Jul 13

Ethical Reminders Have a Positive Impact: Increasing Conversion Rate on Digital Media Sell-Through Via “Morality Messaging”

Some time back, we identified an issue where customers were hitting product pages for our digital media content, but then abandoning the site immediately after. After seeing this, we dug in a bit further and saw that the majority of this was from customers coming directly to the site via Google or other search engines.

The best way to get to the bottom of this behavior, we decided, was to put together a survey and ask customers why they were leaving. After gathering quite a bit of feedback, the reason became abundantly clear: roughly 75% of respondents said they “decided not to purchase” because they “wanted the product for free.” (And that doesn’t include the people who would be too embarrassed to admit such a thing!)

Well, obviously making product free wasn’t an option – at least not if we actually wanted to retain licenses, continue to exist as a company, or follow any sort of ethical standards we have in place. So we struggled a bit – was this group of visitors simply a lost cause? Were they people who just weren’t going to be converted to customers? Continue reading →

Jun 10

J.A. Konrath Is Not “Embracing Piracy” With His Free eBook Experiment

So this past Sunday, independent author, J.A. Konrath decided to run an experiment.  In order to prove his theory that piracy doesn’t hurt sales he’s encouraging people to steal one of his books for the next month.  Yes, that’s right – he wants people to freely trade, post, share, and distribute his eBook, Jack Daniels Stories for the next thirty days.  The way the experiment is set to work (note this is my simplified explanation) is that he will keep track of the current sales and ranking of the book on Amazon, Barnes and Noble, etc. and see how free trading of his books affects their sales.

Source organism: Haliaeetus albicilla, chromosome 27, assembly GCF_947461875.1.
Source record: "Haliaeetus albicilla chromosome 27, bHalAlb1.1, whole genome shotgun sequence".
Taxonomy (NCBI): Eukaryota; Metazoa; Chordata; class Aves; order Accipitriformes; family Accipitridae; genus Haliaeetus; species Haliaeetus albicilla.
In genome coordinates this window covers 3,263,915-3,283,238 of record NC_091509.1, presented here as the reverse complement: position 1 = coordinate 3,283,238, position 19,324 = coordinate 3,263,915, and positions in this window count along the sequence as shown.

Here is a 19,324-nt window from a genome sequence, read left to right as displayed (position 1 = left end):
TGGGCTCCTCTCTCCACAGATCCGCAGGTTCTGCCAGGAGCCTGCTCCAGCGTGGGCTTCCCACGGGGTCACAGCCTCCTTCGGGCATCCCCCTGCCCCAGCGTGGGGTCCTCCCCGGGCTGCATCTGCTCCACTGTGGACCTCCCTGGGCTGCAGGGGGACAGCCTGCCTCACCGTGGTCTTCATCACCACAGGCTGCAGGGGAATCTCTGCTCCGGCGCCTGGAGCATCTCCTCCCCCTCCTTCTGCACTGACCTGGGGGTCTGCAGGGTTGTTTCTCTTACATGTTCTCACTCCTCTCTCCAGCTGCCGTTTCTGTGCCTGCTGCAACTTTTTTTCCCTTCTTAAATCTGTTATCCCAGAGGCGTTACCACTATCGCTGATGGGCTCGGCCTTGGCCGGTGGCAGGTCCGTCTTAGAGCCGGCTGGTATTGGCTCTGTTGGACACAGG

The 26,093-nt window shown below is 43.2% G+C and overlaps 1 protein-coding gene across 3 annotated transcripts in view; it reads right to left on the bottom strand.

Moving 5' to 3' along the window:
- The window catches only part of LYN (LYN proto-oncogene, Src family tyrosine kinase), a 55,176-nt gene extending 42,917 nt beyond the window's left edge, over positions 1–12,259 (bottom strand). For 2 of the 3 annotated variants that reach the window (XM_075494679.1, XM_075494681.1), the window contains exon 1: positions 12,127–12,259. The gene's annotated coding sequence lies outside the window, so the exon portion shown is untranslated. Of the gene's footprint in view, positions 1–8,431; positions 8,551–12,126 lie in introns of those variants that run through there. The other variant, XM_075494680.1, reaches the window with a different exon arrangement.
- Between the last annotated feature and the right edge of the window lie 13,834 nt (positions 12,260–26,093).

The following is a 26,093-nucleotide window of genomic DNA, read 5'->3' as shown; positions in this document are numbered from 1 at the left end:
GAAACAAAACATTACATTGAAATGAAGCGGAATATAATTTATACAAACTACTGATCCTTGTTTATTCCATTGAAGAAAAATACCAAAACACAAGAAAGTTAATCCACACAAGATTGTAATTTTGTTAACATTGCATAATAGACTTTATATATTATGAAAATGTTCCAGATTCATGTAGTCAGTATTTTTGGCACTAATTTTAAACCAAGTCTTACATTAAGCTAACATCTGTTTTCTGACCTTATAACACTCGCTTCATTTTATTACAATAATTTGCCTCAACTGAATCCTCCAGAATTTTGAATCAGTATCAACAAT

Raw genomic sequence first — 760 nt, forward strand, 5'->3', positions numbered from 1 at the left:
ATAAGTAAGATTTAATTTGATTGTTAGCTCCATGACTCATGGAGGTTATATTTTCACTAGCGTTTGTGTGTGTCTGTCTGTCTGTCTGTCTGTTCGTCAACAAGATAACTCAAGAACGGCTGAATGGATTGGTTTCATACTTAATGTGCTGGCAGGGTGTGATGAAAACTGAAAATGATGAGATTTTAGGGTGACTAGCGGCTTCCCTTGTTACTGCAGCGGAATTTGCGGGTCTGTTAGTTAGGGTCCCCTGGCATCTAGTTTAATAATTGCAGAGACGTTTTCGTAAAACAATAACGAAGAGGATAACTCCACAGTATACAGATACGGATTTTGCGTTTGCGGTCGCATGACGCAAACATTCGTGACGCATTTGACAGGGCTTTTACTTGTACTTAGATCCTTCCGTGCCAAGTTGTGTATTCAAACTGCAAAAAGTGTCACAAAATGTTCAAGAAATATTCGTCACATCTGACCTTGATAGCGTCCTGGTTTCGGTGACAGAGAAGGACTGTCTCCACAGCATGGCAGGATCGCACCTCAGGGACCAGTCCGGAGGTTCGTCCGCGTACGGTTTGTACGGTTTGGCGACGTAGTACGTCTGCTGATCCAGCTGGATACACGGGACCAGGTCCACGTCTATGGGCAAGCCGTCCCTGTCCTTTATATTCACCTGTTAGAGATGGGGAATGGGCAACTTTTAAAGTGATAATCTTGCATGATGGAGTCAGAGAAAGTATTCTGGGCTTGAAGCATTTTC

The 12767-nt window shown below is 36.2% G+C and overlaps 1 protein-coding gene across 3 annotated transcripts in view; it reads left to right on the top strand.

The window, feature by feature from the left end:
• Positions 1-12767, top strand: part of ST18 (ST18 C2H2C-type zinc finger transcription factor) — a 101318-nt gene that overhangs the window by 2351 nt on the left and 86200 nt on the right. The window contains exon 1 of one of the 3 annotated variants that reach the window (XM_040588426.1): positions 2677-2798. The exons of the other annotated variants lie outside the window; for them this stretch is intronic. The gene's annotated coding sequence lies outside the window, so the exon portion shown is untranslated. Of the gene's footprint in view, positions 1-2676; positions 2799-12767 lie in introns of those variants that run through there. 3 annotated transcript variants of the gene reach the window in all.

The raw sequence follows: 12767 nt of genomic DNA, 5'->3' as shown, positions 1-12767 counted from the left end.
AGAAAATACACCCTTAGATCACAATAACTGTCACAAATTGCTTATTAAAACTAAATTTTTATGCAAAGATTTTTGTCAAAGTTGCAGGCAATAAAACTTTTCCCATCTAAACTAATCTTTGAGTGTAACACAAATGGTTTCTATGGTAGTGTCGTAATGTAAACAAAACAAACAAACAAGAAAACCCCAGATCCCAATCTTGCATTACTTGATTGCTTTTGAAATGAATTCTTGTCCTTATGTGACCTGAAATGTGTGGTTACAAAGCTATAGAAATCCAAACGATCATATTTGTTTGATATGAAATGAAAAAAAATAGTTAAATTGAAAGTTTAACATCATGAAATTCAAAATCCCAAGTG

To help spur this trading/sharing, he’s offering a zip file containing multiple formats of the e-book on his site. He’s also encouraging those who download the file to upload it to all the file sharing sites they use and distribute it in any way possible (or, if they prefer, not distribute it at all).  Basically he’s giving permission for people to steal his book so he can see if it really hurts sales.

The problem with this experiment however, is that it’s really nothing more than a marketing tactic. By giving permission for people to share this book he’s not, in any way. embracing piracy, but rather he’s embracing alternative distribution channels.  Copyright law grants the copyright holder or administrator the right to determine the price and distribution allowed for any work owned/administered, so obviously if he’s telling people to trade the file and download it without payment, that’s his right to do as the copyright holder. All he’s done is lowered the price of this book to zero for the duration of his experiment.  (If this non-price will continue to be enforced once the thirty days are up, and if so, whether he decides to do anything about it are unknown.) Continue reading →

May 10

Hollywood’s Injunction to Disconnect The Pirate Bay (This Time in Germany)

Today I was discussing the recent LimeWire copyright infringement decision with a colleague of mine, when he remarked “I want the Pirate Bay shut down too.” Then I realized that some of you may have missed the latest news. According to an article on TorrentFreak, a group of major Hollywood studios have obtained a preliminary injunction from the Hamburg District Court in Germany against The Pirate Bay’s web host, CB3ROB, prohibiting them from connecting the Pirate Bay’s web servers to the Internet.